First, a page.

By Barnaby Dye
Africa has experienced a dam boom since the mid-2000s with projects across the continent being built by the so-called rising powers like China, ‘traditional donors’ (e.g. the USA and Germany) and established international development organisation such as the World Bank. The dam resurgence also involves projects that have been resurrected, dusted-off shelves and then actively planned. However, across the continent, many of these planned projects have not reached construction.
This paper examines this puzzle of resurrected projects being actively planned but not built by looking at two dams in Tanzania between 2009-2017 the Stiegler’s Gorge and Mnyera dams. Both were supported by Brazil: Its diplomats and companies Odebrecht and Queiroz Galvão became key enablers of both dams in terms of providing prominent backing and finance.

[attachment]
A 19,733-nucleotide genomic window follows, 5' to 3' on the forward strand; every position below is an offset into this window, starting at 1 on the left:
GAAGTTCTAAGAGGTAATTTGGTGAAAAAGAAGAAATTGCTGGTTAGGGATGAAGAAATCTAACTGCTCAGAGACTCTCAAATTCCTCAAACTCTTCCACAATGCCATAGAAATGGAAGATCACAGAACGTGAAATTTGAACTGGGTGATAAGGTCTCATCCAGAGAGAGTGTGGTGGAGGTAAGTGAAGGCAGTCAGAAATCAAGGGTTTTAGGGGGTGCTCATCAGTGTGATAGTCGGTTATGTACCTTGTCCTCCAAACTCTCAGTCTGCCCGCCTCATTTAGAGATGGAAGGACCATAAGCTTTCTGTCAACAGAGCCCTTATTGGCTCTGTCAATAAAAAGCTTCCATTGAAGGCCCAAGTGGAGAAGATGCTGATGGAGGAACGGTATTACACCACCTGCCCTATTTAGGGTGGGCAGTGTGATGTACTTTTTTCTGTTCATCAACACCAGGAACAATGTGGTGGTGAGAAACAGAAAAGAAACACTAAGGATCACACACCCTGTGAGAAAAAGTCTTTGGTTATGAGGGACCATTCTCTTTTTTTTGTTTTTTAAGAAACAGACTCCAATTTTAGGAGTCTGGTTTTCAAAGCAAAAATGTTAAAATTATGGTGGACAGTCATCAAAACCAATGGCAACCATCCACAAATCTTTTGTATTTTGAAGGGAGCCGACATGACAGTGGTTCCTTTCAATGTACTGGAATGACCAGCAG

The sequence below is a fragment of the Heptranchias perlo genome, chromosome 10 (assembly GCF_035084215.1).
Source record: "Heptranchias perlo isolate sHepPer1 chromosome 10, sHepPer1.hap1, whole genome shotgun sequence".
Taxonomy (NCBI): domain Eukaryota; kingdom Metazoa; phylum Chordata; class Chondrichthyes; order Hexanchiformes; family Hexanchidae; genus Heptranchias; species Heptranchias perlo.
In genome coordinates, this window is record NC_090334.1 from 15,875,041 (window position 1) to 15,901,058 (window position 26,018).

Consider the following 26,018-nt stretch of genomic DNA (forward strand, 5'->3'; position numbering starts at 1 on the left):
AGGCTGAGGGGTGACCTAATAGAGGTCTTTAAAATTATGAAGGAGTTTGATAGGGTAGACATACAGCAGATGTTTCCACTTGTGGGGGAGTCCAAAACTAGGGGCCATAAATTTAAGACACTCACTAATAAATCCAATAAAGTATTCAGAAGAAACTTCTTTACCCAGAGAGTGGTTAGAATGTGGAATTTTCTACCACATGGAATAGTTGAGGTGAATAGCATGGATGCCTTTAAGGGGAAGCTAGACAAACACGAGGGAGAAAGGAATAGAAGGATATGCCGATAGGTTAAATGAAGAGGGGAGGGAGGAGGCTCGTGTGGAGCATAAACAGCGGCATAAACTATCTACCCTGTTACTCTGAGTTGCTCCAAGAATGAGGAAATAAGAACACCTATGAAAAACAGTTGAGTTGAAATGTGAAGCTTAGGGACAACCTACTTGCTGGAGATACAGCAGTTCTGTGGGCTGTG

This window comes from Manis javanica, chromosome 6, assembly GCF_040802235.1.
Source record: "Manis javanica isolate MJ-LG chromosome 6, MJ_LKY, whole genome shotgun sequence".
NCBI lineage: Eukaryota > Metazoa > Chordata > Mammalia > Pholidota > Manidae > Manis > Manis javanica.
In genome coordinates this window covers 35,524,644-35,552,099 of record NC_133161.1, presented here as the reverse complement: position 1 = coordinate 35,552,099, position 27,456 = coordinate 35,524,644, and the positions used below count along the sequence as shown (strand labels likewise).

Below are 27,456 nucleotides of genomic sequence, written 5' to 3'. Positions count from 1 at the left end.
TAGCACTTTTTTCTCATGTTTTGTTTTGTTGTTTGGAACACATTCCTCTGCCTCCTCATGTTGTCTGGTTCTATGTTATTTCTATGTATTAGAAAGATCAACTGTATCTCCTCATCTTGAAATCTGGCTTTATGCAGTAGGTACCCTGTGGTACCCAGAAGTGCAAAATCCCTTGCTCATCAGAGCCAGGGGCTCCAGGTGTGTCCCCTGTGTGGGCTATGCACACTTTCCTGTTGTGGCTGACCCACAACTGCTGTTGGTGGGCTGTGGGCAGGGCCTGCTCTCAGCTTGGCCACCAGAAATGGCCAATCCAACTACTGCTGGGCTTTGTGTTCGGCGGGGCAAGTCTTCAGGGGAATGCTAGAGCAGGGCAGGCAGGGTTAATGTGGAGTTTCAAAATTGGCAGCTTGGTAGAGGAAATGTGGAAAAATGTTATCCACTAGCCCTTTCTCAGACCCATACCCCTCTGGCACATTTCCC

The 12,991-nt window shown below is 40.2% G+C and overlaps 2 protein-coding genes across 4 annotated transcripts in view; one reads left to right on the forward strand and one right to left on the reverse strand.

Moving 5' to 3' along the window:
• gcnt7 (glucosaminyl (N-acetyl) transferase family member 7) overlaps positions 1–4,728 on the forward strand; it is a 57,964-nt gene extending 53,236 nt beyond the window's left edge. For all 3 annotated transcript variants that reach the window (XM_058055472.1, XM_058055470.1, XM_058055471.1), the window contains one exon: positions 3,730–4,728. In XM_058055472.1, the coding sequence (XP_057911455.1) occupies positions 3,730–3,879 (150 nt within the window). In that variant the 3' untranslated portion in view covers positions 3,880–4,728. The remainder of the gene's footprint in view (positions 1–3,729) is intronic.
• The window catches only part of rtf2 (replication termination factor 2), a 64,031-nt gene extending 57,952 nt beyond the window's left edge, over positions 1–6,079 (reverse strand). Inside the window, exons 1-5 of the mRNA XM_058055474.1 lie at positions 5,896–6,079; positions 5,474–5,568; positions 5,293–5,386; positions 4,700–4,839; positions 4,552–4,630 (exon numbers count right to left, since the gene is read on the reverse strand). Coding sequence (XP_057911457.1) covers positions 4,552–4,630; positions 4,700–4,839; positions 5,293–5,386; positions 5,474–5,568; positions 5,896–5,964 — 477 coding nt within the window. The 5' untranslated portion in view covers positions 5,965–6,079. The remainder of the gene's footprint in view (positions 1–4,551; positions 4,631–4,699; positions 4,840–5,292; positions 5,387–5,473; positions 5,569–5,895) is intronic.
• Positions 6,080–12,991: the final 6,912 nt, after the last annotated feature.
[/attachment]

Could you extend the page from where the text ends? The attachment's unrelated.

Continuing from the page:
However, as well as initiating the dams’ progress, this paper also argues that these Brazilian actors were a key reason for their delays. The paper demonstrates two relevant arguments here. The first is that Brazil’s swings in foreign policy prevented sustained support for projects in Tanzania. The second shows how inexperience in non-Lusophone Africa, and Tanzania especially, led to Brazilian actors misreading the politics of the ruling party. This lack of understanding meant that the Brazilian firms failed to navigate a path to construction.
Thus, the paper makes an important contribution to understanding the dam resurgence in Africa. It shows that international enablers, both governments and companies, are essential for understanding the progress of projects. They are partly responsible for the upturn in infrastructure in the 21st century but can also cause projects to stall.
Read the Working Paper: What holds back dam building? The role of Brazil in the stagnation of dams in Tanzania
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